Modern technology, of course, makes killing much easier: It is much less traumatic to push a button to launch a cruise missile or drop bombs from 30,000 feet than it is to stab a man face-to-face. Conditioning helps, too, whether it's the fencing lessons that enabled one World War I German soldier cited by Grossman to run a Frenchman through with his bayonet, or the human-shaped pop-up targets that today's army uses for training that helped my friends pull their triggers in Iraq.
But pulling that trigger--hearing the round fire, feeling the recoil, seeing the other man fall down, and knowing you've just ended a life--takes its toll. Robert Bateman, a career army major and history professor and author of No Gun Ri: A Military History of the Korean War Incident, which refuted the Pulitzer-Prize winning Associated Press story on the supposed 1950 massacre, agrees with Grossman on this: "After 90 days of combat most men are vegetables," Bateman wrote to me in an e-mail. "Only about two percent exhibit what might be considered sociopathic behavior. Those guys don't break down and it appears they remain effective in combat until they are killed." Grossman, in a bit of masculine fantasy, turns this around by hypothesizing a variant on these sociopathic "wolves" who can kill without regret: "sheepdogs" who "in their hearts... yearn for a righteous battle, a wolf upon whom to legitimately and lawfully turn their skills." (Having read Robert Browning's Ordinary Men, on how even "regular" World War II German MPs turned into willing executioners, and knowing how police tend to treat even nonviolent protestors, I think Grossman's "sheepdog" concept is more than a little dubious.)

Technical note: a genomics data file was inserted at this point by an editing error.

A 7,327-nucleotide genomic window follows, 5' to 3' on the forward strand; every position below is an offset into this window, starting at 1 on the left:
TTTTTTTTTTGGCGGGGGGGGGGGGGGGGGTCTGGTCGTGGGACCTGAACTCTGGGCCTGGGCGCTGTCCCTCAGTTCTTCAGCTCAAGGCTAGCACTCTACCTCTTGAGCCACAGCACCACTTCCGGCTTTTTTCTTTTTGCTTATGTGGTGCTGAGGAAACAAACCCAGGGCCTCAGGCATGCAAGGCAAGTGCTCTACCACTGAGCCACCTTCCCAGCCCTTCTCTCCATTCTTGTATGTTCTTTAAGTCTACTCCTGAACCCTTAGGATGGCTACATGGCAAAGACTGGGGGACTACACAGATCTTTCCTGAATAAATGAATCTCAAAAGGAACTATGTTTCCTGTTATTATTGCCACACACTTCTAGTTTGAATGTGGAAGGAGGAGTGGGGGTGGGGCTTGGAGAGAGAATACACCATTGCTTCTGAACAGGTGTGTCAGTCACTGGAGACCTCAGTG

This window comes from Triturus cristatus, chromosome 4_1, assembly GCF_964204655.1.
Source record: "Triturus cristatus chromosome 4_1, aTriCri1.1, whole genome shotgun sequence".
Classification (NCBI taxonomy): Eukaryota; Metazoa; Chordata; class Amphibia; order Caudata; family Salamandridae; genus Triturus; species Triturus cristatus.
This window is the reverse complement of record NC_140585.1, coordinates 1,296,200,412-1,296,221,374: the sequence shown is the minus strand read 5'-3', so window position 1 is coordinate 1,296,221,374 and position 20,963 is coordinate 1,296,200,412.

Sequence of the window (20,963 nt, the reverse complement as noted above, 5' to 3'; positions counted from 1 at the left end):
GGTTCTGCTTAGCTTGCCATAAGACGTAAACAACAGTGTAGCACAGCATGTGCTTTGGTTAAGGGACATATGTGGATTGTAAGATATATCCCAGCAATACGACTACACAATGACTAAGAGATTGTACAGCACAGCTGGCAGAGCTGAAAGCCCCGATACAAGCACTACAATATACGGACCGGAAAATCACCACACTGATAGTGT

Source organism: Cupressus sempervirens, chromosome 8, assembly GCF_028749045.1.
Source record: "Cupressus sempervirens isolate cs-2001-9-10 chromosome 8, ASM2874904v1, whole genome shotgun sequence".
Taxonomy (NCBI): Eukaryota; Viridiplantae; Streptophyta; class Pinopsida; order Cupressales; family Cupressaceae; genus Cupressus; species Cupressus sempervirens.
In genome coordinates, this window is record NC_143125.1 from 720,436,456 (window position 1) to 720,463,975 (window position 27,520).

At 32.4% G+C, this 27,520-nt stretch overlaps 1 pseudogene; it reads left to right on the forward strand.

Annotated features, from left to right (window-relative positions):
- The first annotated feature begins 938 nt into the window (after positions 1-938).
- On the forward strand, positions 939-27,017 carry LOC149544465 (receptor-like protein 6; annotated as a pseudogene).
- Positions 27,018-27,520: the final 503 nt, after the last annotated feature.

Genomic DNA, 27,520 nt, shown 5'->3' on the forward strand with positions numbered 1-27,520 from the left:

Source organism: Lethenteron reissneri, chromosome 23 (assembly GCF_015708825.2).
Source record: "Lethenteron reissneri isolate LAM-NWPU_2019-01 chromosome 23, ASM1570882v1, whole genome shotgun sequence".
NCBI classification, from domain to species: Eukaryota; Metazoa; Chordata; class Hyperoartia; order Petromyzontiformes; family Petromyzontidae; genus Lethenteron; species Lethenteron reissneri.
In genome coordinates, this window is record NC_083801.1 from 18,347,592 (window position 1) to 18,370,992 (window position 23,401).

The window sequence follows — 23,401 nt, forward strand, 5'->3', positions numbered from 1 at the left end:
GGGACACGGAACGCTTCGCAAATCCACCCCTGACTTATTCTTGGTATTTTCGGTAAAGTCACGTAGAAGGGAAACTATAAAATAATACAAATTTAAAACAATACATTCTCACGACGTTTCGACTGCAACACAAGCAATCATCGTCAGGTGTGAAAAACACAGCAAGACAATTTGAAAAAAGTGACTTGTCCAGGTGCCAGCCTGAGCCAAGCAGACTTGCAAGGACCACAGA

The psychological effect of having to shoot to kill might be one way of accounting for why Christian and Tony have such disparate opinions of their time overseas: According to Grossman, officers like Christian are supposedly "buffered from the guilt of killing by the simple fact that they order it, and others carry it out." While Grossman does say that leaders feel guilt about making tough decisions and losing men--fortunately, though Christian's company took casualties, none of his soldiers were killed--Christian did, in fact, personally take part in the fighting. "While it is true that most officers do not fight on the same personal level as the privates and sergeants," he told me, "and it is also true that my men fired more shots than did I (according to our respective responsibilities), platoon leaders and company commanders are much more exposed to the fighting than are staff officers and high level commanders." Why, then, has the experience seemingly not had the same affect on him as it has on Tony?
What Grossman does not weigh sufficiently how what people bring in with them affects both their experience and their recollections. Besides being a West Point grad, Christian is also deeply religious--in fact, before storming the Republican Guard compound, he read the ninety-first psalm aloud to his men. He's also one of the most stand-up guys I know; for him, there is no such thing as moral relativism: Something's either right or it's wrong. Barring the possibility that Christian's one of Grossman's hypothetical "sheepdogs," one can easily see how his strict belief system affects what he thinks about his service in Iraq.